Things I learnt from Marcus:
- The way to get the best out of your cast and crew as a director is to break down the barriers and run a set that everyone feels equal in. I.e. Learning everyone's names on the first day and instead of queuing for food in order of importance (e.g. director, main actors, extras, crew), queue in order of arrival. Just small things that make those with the smallest roles feel important.
- That some of the best moments in a film are the ones that are spontaneous and not scripted, Marcus asks the actors how they would like to enter, exit, deliver lines etc... and if there is enough time for the extra shots they go ahead with it. It just gives the film a more naturalistic feel to it, as though the script could actually happen in real life.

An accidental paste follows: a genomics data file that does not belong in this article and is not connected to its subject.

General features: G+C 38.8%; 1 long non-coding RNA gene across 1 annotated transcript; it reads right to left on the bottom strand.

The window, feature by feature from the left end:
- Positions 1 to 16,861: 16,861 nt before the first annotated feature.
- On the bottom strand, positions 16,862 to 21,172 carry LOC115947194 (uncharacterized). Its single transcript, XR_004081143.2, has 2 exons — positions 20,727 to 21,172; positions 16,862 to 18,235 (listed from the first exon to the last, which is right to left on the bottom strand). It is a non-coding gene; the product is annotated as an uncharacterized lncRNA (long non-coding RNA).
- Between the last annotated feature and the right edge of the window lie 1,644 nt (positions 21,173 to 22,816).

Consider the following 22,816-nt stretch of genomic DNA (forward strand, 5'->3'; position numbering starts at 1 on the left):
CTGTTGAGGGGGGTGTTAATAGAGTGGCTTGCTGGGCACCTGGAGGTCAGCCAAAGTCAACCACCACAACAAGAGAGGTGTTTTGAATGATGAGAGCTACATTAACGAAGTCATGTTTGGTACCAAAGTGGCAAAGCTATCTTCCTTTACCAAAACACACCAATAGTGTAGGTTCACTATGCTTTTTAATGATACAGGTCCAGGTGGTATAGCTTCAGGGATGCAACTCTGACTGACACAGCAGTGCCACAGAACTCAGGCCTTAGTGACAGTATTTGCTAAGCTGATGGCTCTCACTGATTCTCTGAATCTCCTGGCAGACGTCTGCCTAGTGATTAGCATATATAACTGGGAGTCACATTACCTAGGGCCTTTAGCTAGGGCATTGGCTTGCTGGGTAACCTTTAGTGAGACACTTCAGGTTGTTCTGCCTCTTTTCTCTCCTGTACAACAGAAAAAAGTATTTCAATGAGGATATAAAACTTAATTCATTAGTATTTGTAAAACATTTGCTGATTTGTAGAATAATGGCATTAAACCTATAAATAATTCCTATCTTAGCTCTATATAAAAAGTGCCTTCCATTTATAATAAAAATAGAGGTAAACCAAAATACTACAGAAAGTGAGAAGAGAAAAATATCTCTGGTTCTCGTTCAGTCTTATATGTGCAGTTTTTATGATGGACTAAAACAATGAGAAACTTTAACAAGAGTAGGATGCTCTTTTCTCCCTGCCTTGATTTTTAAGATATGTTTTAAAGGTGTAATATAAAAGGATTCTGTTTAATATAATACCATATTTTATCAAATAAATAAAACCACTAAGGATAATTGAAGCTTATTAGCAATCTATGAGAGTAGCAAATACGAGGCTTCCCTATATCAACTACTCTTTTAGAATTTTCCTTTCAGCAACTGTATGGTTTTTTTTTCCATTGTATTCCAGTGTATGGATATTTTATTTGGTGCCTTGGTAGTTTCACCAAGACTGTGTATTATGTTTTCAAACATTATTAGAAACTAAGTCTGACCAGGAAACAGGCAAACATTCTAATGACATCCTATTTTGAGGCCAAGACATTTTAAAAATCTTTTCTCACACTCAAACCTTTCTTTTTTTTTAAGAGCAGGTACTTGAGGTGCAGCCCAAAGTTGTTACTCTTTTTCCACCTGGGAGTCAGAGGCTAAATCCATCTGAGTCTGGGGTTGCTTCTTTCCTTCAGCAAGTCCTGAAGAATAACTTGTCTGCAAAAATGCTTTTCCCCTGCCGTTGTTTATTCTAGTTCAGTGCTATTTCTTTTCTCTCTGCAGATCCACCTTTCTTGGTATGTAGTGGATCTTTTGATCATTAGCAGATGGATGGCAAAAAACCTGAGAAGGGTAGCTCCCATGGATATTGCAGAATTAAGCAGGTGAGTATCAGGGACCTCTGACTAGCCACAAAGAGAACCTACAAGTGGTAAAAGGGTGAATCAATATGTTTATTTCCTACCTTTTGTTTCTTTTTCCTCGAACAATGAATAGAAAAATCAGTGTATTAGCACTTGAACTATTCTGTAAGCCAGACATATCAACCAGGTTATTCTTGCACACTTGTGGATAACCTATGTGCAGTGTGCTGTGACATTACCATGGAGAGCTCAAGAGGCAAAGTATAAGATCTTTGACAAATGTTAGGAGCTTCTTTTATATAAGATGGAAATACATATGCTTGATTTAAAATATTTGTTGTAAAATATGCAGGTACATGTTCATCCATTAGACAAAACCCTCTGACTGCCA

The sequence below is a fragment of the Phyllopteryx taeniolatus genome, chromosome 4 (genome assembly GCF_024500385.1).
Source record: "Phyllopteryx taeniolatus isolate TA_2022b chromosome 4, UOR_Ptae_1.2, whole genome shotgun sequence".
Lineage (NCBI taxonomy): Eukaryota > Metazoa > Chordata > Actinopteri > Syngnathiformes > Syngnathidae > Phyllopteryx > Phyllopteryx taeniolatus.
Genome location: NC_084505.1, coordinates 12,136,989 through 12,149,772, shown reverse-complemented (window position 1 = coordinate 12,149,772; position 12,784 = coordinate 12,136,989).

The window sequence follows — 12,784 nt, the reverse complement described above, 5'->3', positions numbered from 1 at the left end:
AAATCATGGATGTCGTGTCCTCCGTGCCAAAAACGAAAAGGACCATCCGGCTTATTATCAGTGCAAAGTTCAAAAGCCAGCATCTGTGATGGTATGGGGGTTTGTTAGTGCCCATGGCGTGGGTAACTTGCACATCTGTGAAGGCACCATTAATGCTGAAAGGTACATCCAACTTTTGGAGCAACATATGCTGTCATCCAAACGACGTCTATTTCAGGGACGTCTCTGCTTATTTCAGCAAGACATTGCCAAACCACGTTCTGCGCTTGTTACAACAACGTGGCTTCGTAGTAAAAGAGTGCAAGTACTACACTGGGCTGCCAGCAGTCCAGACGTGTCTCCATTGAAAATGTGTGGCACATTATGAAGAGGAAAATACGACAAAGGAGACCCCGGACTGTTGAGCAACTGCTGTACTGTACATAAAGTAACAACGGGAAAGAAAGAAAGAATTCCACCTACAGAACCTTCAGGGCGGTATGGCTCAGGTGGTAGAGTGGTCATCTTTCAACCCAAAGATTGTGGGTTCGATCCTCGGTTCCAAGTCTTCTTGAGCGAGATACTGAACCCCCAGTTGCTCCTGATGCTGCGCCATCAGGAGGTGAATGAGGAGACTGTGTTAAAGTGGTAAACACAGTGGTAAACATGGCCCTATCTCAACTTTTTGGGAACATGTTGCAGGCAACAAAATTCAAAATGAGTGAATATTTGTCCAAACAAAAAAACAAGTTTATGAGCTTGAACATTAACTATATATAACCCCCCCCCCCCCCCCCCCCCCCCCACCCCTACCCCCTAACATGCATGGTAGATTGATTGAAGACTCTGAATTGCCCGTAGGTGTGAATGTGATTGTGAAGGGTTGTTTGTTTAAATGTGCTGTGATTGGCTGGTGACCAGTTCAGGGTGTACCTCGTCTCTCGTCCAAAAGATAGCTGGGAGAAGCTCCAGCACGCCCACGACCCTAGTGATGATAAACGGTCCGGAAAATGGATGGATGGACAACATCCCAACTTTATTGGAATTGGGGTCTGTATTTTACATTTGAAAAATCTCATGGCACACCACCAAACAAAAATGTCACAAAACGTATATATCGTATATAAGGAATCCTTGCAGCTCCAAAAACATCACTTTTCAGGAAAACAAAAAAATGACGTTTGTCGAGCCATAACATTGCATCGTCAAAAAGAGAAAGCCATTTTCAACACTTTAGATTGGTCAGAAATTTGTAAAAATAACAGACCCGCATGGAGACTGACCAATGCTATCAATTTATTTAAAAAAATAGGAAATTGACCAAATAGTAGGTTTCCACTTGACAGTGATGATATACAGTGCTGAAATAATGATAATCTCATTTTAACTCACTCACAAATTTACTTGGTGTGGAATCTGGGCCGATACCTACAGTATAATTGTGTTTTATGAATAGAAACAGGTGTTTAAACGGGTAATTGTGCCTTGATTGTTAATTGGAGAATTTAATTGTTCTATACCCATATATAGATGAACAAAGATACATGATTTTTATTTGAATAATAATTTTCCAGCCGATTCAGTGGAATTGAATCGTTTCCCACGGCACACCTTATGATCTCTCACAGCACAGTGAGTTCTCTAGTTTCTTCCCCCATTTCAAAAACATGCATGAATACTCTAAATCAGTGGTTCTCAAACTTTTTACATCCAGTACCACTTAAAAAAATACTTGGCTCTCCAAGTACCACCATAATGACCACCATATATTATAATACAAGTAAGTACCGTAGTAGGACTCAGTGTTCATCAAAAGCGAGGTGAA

- Just because you get rejected by mainstream distributors, it doesn't mean that you can't go out and get your film watched yourself. Self distribution is so much easier due to new technologies, eventually the distributors will come to you and then you have the opportunity to reject them.
- It is important to have a line producer to give a line by line budget of your script, so that you can decide whether or not you can afford certain shots, or if the shot is worth the money you would be spending on it. Especially important if you are a small scale independent project, because every penny is essential.
- For the technical crew i.e. boom operator, electricians etc...there is a flat line daily rate for pay regardless of the size of the production, whether it is the latest Hollywood blockbuster or a small independent film.